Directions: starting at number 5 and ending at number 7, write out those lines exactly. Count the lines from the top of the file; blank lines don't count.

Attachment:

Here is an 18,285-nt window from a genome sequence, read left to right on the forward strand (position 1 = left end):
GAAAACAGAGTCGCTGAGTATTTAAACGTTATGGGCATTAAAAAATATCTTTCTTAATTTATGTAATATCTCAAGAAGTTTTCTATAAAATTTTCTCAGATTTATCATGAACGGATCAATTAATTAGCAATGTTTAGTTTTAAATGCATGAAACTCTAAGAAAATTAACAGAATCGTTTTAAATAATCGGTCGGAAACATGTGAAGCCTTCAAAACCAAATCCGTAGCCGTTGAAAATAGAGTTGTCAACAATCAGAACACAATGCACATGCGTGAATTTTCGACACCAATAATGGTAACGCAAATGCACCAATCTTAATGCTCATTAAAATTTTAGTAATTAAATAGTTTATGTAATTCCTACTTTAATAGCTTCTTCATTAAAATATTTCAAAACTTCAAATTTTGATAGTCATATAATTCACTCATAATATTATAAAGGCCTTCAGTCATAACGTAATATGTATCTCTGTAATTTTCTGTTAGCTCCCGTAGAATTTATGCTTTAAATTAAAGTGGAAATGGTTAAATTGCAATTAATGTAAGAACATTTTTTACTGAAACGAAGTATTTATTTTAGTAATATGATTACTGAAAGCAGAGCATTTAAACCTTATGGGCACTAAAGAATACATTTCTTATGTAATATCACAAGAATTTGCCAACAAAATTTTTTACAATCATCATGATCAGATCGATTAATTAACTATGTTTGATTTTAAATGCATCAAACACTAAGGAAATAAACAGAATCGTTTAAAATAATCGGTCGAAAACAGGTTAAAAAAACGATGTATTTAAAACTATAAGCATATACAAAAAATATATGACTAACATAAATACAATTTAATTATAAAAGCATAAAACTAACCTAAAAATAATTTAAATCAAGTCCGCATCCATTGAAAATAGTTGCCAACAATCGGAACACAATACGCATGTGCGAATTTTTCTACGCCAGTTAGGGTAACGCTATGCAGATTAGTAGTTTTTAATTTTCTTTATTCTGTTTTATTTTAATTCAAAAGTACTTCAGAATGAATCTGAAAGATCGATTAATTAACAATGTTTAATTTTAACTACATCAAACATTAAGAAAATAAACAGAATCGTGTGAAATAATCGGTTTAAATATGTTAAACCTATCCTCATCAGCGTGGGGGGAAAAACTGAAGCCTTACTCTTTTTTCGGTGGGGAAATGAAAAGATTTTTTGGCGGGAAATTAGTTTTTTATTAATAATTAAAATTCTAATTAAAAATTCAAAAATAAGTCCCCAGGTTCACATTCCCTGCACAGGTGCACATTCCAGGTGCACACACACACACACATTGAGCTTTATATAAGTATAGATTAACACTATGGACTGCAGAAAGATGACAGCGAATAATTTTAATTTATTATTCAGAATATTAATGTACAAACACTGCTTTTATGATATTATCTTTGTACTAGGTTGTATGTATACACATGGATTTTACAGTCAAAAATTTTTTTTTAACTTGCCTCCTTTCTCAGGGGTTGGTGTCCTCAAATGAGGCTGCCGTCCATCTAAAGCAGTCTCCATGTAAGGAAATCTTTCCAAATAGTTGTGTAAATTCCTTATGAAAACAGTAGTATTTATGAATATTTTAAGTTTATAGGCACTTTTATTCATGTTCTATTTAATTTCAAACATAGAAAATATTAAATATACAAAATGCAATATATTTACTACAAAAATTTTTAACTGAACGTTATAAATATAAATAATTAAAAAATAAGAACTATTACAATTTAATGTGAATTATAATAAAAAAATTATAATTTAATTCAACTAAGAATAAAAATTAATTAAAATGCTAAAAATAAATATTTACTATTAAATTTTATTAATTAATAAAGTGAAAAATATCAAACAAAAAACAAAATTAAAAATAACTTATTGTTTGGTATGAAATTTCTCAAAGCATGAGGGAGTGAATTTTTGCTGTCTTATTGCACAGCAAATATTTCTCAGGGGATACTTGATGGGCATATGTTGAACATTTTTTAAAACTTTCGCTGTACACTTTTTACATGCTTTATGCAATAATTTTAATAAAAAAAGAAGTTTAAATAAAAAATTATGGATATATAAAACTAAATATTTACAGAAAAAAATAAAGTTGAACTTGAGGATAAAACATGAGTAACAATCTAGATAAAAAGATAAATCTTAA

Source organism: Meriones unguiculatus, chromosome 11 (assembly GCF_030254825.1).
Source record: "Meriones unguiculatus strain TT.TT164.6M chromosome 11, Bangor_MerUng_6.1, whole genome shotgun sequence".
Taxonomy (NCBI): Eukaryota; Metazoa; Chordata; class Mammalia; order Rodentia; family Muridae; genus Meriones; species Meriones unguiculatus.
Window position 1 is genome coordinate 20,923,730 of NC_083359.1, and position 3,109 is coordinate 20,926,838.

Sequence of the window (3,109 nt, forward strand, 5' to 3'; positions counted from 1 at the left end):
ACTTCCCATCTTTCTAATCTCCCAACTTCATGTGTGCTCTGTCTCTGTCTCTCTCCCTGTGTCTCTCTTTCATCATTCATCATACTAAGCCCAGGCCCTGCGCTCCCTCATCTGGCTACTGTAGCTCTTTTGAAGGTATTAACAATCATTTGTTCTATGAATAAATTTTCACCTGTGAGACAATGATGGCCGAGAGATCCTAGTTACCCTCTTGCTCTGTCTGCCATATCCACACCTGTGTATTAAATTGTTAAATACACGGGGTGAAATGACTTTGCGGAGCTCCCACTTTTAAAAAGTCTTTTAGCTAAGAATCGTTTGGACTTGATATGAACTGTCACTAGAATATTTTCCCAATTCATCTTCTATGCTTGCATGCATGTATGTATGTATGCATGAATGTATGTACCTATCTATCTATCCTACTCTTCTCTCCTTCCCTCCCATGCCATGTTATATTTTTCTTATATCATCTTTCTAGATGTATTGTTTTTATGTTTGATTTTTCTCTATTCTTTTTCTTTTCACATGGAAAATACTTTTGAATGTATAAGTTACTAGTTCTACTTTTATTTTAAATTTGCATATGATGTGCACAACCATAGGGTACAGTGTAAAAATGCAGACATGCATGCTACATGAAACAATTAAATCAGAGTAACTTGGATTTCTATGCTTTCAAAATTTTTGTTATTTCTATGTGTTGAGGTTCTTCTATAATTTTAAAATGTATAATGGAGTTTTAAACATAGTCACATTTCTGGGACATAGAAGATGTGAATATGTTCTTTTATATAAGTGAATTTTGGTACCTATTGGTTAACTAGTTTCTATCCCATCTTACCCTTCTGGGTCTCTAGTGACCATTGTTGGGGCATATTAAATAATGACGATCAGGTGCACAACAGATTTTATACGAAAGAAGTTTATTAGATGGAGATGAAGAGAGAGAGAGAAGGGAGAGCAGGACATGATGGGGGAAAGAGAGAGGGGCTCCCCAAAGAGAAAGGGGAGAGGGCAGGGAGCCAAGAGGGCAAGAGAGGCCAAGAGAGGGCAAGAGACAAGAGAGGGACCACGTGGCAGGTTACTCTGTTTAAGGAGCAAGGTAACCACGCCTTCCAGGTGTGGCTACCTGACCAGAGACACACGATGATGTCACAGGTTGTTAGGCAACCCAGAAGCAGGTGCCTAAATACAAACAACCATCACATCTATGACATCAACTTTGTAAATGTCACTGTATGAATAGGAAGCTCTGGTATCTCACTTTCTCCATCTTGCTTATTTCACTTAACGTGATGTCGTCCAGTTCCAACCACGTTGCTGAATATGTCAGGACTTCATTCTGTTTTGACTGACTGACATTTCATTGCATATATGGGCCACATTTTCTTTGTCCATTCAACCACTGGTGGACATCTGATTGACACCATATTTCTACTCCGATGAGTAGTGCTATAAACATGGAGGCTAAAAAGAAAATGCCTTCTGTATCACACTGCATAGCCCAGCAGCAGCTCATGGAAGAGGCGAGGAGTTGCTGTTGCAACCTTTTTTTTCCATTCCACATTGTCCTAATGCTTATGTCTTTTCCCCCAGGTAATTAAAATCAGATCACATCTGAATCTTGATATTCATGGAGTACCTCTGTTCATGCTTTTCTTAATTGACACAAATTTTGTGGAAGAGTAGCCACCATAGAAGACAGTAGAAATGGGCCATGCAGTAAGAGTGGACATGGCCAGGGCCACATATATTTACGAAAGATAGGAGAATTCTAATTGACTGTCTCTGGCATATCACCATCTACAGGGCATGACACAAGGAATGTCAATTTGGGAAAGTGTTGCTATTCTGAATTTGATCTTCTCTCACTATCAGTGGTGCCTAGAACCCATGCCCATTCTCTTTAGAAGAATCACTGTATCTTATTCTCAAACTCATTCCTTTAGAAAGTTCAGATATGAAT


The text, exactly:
Taxonomy (NCBI): Eukaryota; Metazoa; Chordata; class Mammalia; order Rodentia; family Muridae; genus Meriones; species Meriones unguiculatus.
Window position 1 is genome coordinate 20,923,730 of NC_083359.1, and position 3,109 is coordinate 20,926,838.

Sequence of the window (3,109 nt, forward strand, 5' to 3'; positions counted from 1 at the left end):